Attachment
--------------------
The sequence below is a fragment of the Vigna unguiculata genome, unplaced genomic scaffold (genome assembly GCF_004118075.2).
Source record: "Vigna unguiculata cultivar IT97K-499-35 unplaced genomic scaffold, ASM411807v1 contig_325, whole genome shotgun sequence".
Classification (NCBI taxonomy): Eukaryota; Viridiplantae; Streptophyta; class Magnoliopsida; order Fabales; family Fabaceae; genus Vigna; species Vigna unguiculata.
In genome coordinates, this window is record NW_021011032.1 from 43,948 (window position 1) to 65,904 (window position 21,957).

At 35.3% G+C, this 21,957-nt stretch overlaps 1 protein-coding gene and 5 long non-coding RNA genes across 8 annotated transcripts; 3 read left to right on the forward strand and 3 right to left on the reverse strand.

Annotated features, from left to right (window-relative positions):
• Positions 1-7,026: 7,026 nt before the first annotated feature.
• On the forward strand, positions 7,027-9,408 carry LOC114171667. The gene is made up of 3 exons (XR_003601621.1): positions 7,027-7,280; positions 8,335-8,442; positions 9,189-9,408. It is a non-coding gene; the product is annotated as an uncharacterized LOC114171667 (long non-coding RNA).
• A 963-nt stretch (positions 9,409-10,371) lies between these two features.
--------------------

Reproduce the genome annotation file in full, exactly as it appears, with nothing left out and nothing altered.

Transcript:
The sequence below is a fragment of the Vigna unguiculata genome, unplaced genomic scaffold (genome assembly GCF_004118075.2).
Source record: "Vigna unguiculata cultivar IT97K-499-35 unplaced genomic scaffold, ASM411807v1 contig_325, whole genome shotgun sequence".
Classification (NCBI taxonomy): Eukaryota; Viridiplantae; Streptophyta; class Magnoliopsida; order Fabales; family Fabaceae; genus Vigna; species Vigna unguiculata.
In genome coordinates, this window is record NW_021011032.1 from 43,948 (window position 1) to 65,904 (window position 21,957).

At 35.3% G+C, this 21,957-nt stretch overlaps 1 protein-coding gene and 5 long non-coding RNA genes across 8 annotated transcripts; 3 read left to right on the forward strand and 3 right to left on the reverse strand.

Annotated features, from left to right (window-relative positions):
• Positions 1-7,026: 7,026 nt before the first annotated feature.
• On the forward strand, positions 7,027-9,408 carry LOC114171667. The gene is made up of 3 exons (XR_003601621.1): positions 7,027-7,280; positions 8,335-8,442; positions 9,189-9,408. It is a non-coding gene; the product is annotated as an uncharacterized LOC114171667 (long non-coding RNA).
• A 963-nt stretch (positions 9,409-10,371) lies between these two features.